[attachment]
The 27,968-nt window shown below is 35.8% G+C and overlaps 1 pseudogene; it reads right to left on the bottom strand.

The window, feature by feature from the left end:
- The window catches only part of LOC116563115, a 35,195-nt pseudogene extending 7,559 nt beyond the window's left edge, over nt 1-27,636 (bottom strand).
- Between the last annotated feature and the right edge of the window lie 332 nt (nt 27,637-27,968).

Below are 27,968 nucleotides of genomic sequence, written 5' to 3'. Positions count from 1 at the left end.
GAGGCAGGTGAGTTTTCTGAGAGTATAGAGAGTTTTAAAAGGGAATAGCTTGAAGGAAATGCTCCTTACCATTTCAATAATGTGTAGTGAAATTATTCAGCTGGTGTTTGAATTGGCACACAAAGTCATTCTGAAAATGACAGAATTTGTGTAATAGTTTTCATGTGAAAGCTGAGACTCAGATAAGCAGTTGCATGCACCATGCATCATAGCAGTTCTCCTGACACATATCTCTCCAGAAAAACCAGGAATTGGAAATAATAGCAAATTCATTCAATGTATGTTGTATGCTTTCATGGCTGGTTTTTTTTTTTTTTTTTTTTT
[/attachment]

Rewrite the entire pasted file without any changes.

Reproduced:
The 27,968-nt window shown below is 35.8% G+C and overlaps 1 pseudogene; it reads right to left on the bottom strand.

The window, feature by feature from the left end:
- The window catches only part of LOC116563115, a 35,195-nt pseudogene extending 7,559 nt beyond the window's left edge, over nt 1-27,636 (bottom strand).
- Between the last annotated feature and the right edge of the window lie 332 nt (nt 27,637-27,968).

Below are 27,968 nucleotides of genomic sequence, written 5' to 3'. Positions count from 1 at the left end.
GAGGCAGGTGAGTTTTCTGAGAGTATAGAGAGTTTTAAAAGGGAATAGCTTGAAGGAAATGCTCCTTACCATTTCAATAATGTGTAGTGAAATTATTCAGCTGGTGTTTGAATTGGCACACAAAGTCATTCTGAAAATGACAGAATTTGTGTAATAGTTTTCATGTGAAAGCTGAGACTCAGATAAGCAGTTGCATGCACCATGCATCATAGCAGTTCTCCTGACACATATCTCTCCAGAAAAACCAGGAATTGGAAATAATAGCAAATTCATTCAATGTATGTTGTATGCTTTCATGGCTGGTTTTTTTTTTTTTTTTTTTTT